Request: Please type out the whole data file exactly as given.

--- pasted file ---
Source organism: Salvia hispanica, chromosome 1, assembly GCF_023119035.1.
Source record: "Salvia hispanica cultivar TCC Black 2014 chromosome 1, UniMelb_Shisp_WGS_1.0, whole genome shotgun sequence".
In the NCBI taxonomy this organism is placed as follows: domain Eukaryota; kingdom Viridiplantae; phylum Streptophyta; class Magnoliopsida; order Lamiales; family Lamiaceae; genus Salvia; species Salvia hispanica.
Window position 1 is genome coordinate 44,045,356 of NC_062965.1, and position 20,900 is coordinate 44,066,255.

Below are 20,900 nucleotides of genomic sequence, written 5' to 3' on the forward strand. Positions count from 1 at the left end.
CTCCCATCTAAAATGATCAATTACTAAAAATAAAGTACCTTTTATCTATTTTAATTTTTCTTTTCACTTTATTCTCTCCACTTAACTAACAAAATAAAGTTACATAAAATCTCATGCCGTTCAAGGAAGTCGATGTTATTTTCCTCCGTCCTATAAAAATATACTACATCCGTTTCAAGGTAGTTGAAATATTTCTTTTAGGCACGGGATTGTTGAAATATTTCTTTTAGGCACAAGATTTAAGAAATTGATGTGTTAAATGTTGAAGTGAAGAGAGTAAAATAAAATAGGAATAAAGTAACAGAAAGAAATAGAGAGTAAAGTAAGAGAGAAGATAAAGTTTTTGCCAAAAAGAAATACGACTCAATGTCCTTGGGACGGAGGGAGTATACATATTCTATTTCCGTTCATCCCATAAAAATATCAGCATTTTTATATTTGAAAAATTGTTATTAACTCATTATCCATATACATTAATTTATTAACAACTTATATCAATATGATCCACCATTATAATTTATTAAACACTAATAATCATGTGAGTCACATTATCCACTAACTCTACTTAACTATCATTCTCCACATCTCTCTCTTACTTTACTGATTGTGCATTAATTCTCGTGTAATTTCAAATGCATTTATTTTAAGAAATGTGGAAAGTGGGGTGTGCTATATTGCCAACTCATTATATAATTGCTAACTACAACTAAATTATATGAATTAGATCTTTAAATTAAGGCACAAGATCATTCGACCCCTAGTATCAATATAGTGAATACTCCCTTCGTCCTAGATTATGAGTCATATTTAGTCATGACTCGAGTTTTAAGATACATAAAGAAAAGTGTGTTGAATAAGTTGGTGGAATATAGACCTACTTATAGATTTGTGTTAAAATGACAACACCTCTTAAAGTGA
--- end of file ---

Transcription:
Source organism: Salvia hispanica, chromosome 1, assembly GCF_023119035.1.
Source record: "Salvia hispanica cultivar TCC Black 2014 chromosome 1, UniMelb_Shisp_WGS_1.0, whole genome shotgun sequence".
In the NCBI taxonomy this organism is placed as follows: domain Eukaryota; kingdom Viridiplantae; phylum Streptophyta; class Magnoliopsida; order Lamiales; family Lamiaceae; genus Salvia; species Salvia hispanica.
Window position 1 is genome coordinate 44,045,356 of NC_062965.1, and position 20,900 is coordinate 44,066,255.

Below are 20,900 nucleotides of genomic sequence, written 5' to 3' on the forward strand. Positions count from 1 at the left end.
CTCCCATCTAAAATGATCAATTACTAAAAATAAAGTACCTTTTATCTATTTTAATTTTTCTTTTCACTTTATTCTCTCCACTTAACTAACAAAATAAAGTTACATAAAATCTCATGCCGTTCAAGGAAGTCGATGTTATTTTCCTCCGTCCTATAAAAATATACTACATCCGTTTCAAGGTAGTTGAAATATTTCTTTTAGGCACGGGATTGTTGAAATATTTCTTTTAGGCACAAGATTTAAGAAATTGATGTGTTAAATGTTGAAGTGAAGAGAGTAAAATAAAATAGGAATAAAGTAACAGAAAGAAATAGAGAGTAAAGTAAGAGAGAAGATAAAGTTTTTGCCAAAAAGAAATACGACTCAATGTCCTTGGGACGGAGGGAGTATACATATTCTATTTCCGTTCATCCCATAAAAATATCAGCATTTTTATATTTGAAAAATTGTTATTAACTCATTATCCATATACATTAATTTATTAACAACTTATATCAATATGATCCACCATTATAATTTATTAAACACTAATAATCATGTGAGTCACATTATCCACTAACTCTACTTAACTATCATTCTCCACATCTCTCTCTTACTTTACTGATTGTGCATTAATTCTCGTGTAATTTCAAATGCATTTATTTTAAGAAATGTGGAAAGTGGGGTGTGCTATATTGCCAACTCATTATATAATTGCTAACTACAACTAAATTATATGAATTAGATCTTTAAATTAAGGCACAAGATCATTCGACCCCTAGTATCAATATAGTGAATACTCCCTTCGTCCTAGATTATGAGTCATATTTAGTCATGACTCGAGTTTTAAGATACATAAAGAAAAGTGTGTTGAATAAGTTGGTGGAATATAGACCTACTTATAGATTTGTGTTAAAATGACAACACCTCTTAAAGTGA